I don't believe that the history, if somebody will hunt it down, over the whole period—I don't believe that the history of the so-called filibusters in the United States will result in anything except a verdict that most of the bills, maybe not all of them but a majority of the bills, the great majority of the bill against which the so-called filibusters were aimed, were essentially bad bills and should never have been passed. If they were good bills, the more debate there is on them and the more agitation there is about them, the more the people of the country will find out about them and centralize their support behind them, and ultimately they will be enacted. You can't filibuster against a thing for your whole lifetime. You may filibuster against it once or twice successfully, but in the end, if it is a really meritorious measure the more debate and discussion is had on it, the greater the probability is that it will finally pass.

That has been true of several of these measures, as has been pointed out, that they were defeated by filibusters at one time and a year or two later, perhaps, they were enacted.

But my chief difficulty in the matter is to keep a free debate. We talk about free prešs. Free press is all right, but what is free press as compared to the freedom of the people's representatives, elected by the people to perform the highest functions known to civilized man; if he can't debate and can't express his views for his constituents and his State and his people, what is the use of free press or free anything else?

That is my chief objection. What is greater, among the “four freedoms” than freedom of debate in the Senate of the United States? If

is a flimsy cause there are more men on the other side to tear it apart and to expose it and to hold up its hideous features to the public, than there are those who favor it.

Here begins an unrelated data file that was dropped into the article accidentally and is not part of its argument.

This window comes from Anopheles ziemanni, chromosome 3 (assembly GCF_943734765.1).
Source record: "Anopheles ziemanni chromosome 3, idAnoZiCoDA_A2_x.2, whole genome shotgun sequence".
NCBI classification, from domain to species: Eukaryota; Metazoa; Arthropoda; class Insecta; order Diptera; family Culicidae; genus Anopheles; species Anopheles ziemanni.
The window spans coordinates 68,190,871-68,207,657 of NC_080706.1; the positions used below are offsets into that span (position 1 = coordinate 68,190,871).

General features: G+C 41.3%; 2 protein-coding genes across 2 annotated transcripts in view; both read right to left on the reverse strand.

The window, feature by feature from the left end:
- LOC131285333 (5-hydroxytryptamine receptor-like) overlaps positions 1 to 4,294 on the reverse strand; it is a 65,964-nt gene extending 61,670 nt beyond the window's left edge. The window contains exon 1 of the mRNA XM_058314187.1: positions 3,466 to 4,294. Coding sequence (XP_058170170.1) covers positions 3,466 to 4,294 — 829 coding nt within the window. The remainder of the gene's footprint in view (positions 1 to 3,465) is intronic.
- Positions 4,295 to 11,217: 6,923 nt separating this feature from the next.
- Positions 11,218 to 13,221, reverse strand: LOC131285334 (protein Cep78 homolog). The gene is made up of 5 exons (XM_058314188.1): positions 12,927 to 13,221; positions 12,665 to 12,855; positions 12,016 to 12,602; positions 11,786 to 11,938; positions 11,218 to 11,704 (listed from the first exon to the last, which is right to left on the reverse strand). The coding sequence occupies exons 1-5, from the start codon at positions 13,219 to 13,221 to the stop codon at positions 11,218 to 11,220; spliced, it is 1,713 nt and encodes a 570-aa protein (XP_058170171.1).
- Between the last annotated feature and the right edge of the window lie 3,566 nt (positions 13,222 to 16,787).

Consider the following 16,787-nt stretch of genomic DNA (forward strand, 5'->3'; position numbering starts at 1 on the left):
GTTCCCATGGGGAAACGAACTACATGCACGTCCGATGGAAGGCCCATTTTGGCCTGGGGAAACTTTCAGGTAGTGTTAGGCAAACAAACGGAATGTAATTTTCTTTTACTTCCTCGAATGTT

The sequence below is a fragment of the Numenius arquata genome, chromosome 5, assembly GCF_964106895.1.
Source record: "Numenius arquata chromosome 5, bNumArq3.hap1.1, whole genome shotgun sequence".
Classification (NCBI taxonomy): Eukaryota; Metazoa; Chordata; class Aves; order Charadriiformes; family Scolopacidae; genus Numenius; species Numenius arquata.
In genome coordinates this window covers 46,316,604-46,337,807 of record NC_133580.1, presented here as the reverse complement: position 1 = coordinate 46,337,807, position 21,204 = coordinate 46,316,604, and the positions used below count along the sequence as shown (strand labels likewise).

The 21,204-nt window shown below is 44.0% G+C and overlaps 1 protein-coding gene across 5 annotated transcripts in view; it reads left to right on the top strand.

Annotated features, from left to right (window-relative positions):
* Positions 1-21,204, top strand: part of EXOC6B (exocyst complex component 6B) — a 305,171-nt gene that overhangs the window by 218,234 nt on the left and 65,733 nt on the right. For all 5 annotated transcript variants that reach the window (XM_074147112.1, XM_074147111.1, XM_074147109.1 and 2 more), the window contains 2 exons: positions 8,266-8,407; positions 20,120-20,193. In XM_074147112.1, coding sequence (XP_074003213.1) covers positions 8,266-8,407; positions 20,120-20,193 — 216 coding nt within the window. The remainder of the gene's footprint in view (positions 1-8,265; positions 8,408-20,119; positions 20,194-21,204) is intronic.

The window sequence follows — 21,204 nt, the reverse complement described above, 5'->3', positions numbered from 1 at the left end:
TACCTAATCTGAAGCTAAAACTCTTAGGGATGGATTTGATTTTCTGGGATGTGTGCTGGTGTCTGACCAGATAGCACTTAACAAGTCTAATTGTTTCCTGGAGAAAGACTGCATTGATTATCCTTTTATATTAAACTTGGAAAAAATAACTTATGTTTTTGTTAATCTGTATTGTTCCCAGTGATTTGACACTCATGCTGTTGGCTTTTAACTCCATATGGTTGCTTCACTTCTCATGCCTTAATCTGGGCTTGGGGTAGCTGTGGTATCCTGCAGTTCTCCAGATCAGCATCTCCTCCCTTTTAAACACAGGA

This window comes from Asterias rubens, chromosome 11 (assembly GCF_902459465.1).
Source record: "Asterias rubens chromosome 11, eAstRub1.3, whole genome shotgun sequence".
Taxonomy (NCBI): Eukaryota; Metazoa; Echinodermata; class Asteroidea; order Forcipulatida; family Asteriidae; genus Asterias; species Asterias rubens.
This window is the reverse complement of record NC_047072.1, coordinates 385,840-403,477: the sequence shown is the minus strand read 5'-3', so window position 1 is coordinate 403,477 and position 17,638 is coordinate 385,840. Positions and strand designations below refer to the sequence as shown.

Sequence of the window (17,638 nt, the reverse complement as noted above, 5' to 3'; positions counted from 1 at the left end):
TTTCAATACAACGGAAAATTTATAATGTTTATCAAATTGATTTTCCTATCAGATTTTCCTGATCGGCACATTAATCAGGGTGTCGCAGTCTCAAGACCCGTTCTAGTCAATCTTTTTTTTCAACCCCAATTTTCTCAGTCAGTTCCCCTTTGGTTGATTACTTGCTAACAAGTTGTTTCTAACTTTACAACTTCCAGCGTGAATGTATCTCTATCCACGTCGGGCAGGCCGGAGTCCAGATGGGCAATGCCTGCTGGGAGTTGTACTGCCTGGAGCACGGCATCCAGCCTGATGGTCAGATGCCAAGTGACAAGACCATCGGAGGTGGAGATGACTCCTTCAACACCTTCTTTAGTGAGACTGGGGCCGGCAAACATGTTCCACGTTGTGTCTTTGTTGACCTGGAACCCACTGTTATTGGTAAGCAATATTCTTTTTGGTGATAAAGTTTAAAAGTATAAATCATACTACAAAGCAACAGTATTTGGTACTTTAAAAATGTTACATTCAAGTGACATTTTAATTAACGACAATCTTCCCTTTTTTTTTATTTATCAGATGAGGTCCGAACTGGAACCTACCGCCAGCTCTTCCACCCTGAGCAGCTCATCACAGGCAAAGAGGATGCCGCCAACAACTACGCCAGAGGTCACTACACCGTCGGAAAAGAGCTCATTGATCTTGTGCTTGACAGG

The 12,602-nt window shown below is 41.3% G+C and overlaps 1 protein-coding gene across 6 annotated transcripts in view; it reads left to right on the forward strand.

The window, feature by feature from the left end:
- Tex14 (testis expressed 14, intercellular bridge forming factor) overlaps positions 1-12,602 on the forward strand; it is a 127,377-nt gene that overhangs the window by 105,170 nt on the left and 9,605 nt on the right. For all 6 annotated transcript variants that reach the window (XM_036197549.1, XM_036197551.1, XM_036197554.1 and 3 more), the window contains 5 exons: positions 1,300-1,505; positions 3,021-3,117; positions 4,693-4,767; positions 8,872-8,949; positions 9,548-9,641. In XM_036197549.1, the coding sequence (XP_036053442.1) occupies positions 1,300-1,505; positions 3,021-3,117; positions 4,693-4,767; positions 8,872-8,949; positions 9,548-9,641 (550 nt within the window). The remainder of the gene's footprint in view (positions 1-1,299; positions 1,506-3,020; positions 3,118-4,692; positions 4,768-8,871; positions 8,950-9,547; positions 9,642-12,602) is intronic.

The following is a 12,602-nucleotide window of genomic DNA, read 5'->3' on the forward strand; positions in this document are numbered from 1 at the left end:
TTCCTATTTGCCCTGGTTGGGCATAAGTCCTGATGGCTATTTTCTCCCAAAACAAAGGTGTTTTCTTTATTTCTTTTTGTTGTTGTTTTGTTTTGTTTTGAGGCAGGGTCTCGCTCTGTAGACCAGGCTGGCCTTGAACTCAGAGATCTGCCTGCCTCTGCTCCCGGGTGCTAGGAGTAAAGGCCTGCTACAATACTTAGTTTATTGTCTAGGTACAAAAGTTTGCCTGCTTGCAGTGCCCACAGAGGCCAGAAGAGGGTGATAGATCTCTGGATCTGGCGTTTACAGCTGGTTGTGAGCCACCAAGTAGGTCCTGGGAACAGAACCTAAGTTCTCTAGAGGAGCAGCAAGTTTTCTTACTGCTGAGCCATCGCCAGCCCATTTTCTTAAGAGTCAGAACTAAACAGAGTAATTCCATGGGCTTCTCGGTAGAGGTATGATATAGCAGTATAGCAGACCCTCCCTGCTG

Now you have got a rule—I won't go into it, you know what it isthat upon the signature of 16 Members of the Senate, following one day over, it shall be set down and a vote had, and if two-thirds of the Senate, after 1 hour debate per Senator, if two-thirds of those present vote that they don't want any more debate, the debate is cut off.

I probably wouldn't have voted for it when it was originally adopted, but we have got it now and it is good enough, I don't complain about it. I am willing to take my chances, if I have a bill that I want to resist to the death, because I know I can always convince enough Republicans on the other side of the fence of the futility and injustice of the whole rule. There are a lot of them that have never voted for cloture. Maybe now and then one of them might, but as a rule the longer they have been here the more they are for freedom of debate. The longer a Senator has been in the United States Senate the more he is against cloture. I will lay that down as a sound proposition.

Now I don't mean to reflect on any new Members, and am not reflecting on any new Members, but we all know how when Members are first elected, “Oh, I must get up there, I am going to pass this bill, and I am going to start things going, and we are going to revolutionize the government”, and so forth and so on. But after they have been here a while and have gone up against these propositions, they become more and more conservative about these things.

Senator WHERRY. You mean they become more indoctrinated with the philosophy that is already here? Is that right?

Senator CONNALLY. Well, that may be, but it is just a question of experience.

Now there is a perfectly legitimate reason for this two-thirds rule that we talk about in the Constitution, those various rules. The purpose of those rules is to prevent a bare majority from doing these things.

Senator WHERRY. In other words, Senator, you feel that if cloture is invoked, even though you might want to vote for it sometime, that it ought to take a two-thirds rule in order to invoke it?

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Senator CONNALLY. Absolutely. And the reason for all these twothirds rules in the Constitution is to prevent a majority from deciding the issue, which these resolutions are seeking to impose on us. not going to let a bare, naked majority of one vote in a partisan body, and it is always partisan, it is always either Republican or Democratic

Senator WHERRY (interposing). I think most of these clotures have been handled on coalition votes.

Senator CONNALLY. I am talking about the Senate, though. I say that it will always be composed of a partisan majority, either Democratic or Republican, and I am not drawing the distinction against either one of them.

Senator WHERRY. I understand not.
Senator Ives. We hope that will be the case.

Senator CONNALLY. I think it will be unless we have some revolution. If you will just let us continue to exist under your rule, that will be true, if you don't liquidate us entirely. I think these resolutions are intended as instruments to liquidate us and just shut our mouths and close our minds